nowadays, there is an "effects" pedal for just about every sound that you can dream up. the availability of "big" name guitars is great. guitar stores used to "specialize" with one brand of guitar. i.e. Gibson, Fender, or Gretsch just to name a few. I can remember seeing Rickenbacher(sp) guitars in a form of discount store. so, I thought of them as a lesser quality guitar.

    oh, the guitars that we had back then weren't "vintage" when we got them. they were "new". :D I never thought of my 1959 Gretsch as being "vintage", but here it is 50+ years old. and I guess that my 1973 Les Paul Deluxe is "vintage" now, too. I must be getting old. ha ha not yet ! :D
     
  10. woodsie831

    woodsie831 Senior Stratmaster

    Feb 20, 2010
    Boston
    this was pretty much the only point i was trying to make.
     
  11. Wideglide

    Wideglide Senior Stratmaster

    Jan 28, 2010
    Portage, PA
    I've always wanted to know how he got that "angry bees" sound on Crosstown Traffic.
     
  12. PhilB

    PhilB Strat-Talk Member

    27
    Apr 6, 2010
    Canada
    It's a Kazoo (really. At least, as far as I know).

    Phil
     
  13. adamjn

    adamjn Strat-Talker

    390
    Jan 13, 2010
    Toms River, NJ
    I'd weight in with neck pickup, playing close to or actually over the end of the fretboard, and a fairly pristine amp tone with some reverb. It's helpful to remember that there's ALOT more to Jimi's recorded tone (or anyone else really who was recording pre-digital) than guitars and amps. Mic choice, the recording desk, mic pre, and studio compressors were often tube driven in those days. Add to that the "limitations" of analog tape and mastering to vinyl, and really what you're hearing has been "warmed up" (distortion added) and compressed several times.
     
  14. S. Rock

    S. Rock Senior Stratmaster

    Aug 24, 2008
    Minnesota
    and don't forget about "overdubbing". it was used alot back then. just listen to Cream from back in that era. if you listen close enough, you can hear where Clapton's leads break and start again. of course, I just about wore those albums out trying to learn the songs. I've never listened to Hendrix as close as I did Cream, though.
     
  15. adamjn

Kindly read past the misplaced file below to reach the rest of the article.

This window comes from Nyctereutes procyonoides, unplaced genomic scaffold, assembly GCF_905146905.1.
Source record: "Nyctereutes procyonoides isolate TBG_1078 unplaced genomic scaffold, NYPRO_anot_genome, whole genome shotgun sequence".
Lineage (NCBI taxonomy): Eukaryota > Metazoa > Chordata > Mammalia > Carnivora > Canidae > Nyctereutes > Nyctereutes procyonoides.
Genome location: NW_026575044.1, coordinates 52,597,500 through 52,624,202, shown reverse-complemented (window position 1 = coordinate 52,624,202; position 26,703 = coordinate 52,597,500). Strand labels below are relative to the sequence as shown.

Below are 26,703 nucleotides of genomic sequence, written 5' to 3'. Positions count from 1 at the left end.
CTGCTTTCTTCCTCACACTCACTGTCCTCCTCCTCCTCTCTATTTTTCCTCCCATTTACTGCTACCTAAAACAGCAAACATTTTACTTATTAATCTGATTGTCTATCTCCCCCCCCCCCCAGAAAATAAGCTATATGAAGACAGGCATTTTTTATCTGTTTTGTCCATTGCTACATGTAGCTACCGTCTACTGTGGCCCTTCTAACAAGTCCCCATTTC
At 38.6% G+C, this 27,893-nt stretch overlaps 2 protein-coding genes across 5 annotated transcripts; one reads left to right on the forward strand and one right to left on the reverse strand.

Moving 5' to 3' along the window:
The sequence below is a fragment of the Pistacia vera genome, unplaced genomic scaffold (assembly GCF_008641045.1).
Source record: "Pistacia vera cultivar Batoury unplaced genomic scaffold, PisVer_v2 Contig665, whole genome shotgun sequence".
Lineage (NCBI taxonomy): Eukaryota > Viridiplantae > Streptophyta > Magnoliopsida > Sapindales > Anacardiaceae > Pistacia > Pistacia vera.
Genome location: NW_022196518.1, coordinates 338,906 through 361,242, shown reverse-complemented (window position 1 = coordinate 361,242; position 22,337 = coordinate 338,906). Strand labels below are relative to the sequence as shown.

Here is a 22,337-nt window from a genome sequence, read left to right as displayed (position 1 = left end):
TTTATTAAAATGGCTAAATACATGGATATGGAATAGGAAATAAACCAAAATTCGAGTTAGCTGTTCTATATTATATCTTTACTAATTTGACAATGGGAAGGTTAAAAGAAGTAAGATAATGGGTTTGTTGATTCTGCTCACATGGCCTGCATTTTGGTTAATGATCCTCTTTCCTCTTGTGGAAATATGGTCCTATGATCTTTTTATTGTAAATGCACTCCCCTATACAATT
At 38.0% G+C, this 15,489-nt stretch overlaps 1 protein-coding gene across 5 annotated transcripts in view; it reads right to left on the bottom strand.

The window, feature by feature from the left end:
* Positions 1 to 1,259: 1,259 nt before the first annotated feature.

adamjn Strat-Talker

    390
    Jan 13, 2010
    Toms River, NJ
    Same here. I remember when I started playing guitar, my parents refused to let me have anything by either Hendrix or the Stones (not that it stopped me, makes me nostalgic for cassette tape!). Cream wasn't on the banned list. My favorite Cream, however, was the live set on Wheels of Fire, especially Spoonful. I still can't get over Clapton's phrasing and tone, and how during parts of his soloing it sounds as if his guitar is literally breathing.

    Speaking of live stuff--and maybe we should move this to a new thread--but did anyone ever own a copy of the Jimi Hendrix Concerts album? There's a nearly side-long version of Stone Free that is breathtaking!
     
  16. Wideglide

    Wideglide Senior Stratmaster

    Jan 28, 2010
    Portage, PA
    They also used tape-loop delays back then, in the days before digital.
     
  17. Strat-O-Dawg

    Strat-O-Dawg Strat-Talk Member

    23
    Apr 12, 2010
    Massachusetts
    Hey TNT where did you go? This was your thread. Hey guys, I guess we scared him away! Anyway, if you're out there, get yourself a decent guitar, a decent amp and play, play, play every day. That's the most important strategy (no pun intended). Pick up that guitar each and every day. The tone you are looking for will show itself to you before you know it! No fancy boutique equipment required.
     
  18. mutato

    mutato Senior Stratmaster

    Jul 10, 2007
    RI
    You know, my kids got a Strat Mini from Santa a few years back. Never gets used! ; - (

    But since it's shorter scale, the strings are very bendy and playing Hendrix/Blues licks is never easier! And the ceramic PU's actually have some oomph in them. The only thing that stinks is it goes out of tune relatively easy. And that's even with me lubricating the nut, etc...
     
  19. Strat-O-Lady

    Strat-O-Lady Former Member

    Aug 28, 2009
    U.S.A.
    I've heard a lot of good things about those Strat Minis (specifically with regard to the tone). I may have to try one out one of these days!! It would make for an excellent travel guitar :)
     
  20. mutato

    mutato Senior Stratmaster

    Jul 10, 2007
    RI
    You know, not bad for a guitar fitted with the cheapest pickups and wiring, along with a NON-WOOD body. Yes it's some sort of plastic resin!